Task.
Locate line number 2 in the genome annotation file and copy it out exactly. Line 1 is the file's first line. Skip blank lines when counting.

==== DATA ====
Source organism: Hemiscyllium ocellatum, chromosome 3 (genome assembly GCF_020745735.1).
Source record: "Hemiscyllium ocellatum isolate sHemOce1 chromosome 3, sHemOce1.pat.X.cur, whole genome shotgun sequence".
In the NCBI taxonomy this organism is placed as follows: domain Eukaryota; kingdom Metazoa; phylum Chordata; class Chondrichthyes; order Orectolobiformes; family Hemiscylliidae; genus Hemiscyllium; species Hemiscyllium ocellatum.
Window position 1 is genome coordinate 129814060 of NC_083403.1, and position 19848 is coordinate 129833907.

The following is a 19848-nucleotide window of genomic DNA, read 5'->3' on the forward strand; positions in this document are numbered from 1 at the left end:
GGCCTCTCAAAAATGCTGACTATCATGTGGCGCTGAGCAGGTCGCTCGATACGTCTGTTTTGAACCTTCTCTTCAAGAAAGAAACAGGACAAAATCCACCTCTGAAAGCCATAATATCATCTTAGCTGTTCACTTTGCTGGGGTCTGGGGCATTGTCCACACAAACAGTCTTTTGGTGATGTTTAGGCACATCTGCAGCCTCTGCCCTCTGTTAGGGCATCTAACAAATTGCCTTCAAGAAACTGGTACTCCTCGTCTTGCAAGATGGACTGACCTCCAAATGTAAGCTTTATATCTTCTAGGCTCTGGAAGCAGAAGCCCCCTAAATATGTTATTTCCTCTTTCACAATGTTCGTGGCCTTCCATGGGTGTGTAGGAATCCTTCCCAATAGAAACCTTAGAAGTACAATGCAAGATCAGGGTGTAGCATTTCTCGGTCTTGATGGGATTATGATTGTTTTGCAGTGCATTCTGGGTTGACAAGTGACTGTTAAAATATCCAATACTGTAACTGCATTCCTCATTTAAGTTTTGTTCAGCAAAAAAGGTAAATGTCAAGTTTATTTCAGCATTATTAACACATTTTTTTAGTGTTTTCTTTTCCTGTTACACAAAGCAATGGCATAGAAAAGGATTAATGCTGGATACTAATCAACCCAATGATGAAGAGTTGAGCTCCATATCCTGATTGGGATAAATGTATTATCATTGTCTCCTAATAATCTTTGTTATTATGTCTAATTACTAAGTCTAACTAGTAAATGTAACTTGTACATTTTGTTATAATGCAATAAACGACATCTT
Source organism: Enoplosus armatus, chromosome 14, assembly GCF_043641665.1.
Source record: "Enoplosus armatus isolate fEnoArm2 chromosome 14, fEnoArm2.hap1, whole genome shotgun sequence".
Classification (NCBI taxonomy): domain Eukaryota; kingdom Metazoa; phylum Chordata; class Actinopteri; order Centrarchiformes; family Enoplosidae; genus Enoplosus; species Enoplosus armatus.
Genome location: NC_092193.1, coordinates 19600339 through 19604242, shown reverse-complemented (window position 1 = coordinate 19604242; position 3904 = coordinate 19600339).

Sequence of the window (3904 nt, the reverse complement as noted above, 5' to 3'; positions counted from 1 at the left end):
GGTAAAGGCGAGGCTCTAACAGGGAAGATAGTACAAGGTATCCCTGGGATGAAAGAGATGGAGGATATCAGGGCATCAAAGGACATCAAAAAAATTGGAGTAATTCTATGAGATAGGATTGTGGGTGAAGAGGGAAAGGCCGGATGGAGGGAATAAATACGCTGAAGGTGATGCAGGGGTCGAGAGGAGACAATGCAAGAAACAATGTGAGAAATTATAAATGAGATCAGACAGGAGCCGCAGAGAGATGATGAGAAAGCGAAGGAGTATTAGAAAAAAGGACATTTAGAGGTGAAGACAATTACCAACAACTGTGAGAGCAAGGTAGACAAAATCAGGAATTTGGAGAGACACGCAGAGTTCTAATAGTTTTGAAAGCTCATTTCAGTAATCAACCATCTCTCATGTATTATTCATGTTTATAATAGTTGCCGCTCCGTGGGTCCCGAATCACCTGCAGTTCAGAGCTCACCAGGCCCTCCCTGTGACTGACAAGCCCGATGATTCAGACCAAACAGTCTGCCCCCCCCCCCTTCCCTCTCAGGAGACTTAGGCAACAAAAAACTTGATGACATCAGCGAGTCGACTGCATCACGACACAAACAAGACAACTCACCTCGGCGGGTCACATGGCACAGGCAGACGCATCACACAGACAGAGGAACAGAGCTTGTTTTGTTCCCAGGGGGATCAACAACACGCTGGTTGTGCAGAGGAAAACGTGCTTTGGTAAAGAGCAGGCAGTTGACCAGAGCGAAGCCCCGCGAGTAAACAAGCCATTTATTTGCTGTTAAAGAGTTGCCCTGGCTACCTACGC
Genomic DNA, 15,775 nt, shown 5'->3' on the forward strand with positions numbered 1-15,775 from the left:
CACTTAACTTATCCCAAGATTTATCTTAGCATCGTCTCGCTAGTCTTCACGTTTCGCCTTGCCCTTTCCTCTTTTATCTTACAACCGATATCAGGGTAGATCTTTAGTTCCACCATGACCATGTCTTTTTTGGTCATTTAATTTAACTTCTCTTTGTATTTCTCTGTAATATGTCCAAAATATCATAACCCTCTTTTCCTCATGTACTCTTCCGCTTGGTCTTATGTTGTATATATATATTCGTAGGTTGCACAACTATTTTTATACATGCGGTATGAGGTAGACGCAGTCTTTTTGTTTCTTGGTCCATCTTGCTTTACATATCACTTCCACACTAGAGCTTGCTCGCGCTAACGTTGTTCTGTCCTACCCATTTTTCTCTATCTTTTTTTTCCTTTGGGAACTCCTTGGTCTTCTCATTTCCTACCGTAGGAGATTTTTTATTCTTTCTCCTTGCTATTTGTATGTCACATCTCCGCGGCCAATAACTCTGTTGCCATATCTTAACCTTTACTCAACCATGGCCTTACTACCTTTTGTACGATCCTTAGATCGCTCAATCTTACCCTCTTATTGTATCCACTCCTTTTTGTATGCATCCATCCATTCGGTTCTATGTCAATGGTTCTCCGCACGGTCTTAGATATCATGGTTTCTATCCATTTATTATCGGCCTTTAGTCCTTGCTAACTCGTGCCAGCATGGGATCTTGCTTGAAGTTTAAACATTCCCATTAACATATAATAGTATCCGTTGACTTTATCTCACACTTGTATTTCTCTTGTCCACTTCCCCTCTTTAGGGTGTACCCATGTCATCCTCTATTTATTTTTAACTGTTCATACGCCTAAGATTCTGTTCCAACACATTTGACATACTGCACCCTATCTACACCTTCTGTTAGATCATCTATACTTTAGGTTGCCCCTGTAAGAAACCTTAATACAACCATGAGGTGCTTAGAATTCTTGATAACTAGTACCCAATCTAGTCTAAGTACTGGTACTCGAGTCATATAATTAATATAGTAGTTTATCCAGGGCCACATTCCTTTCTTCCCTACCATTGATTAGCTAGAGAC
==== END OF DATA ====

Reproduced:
Source record: "Hemiscyllium ocellatum isolate sHemOce1 chromosome 3, sHemOce1.pat.X.cur, whole genome shotgun sequence".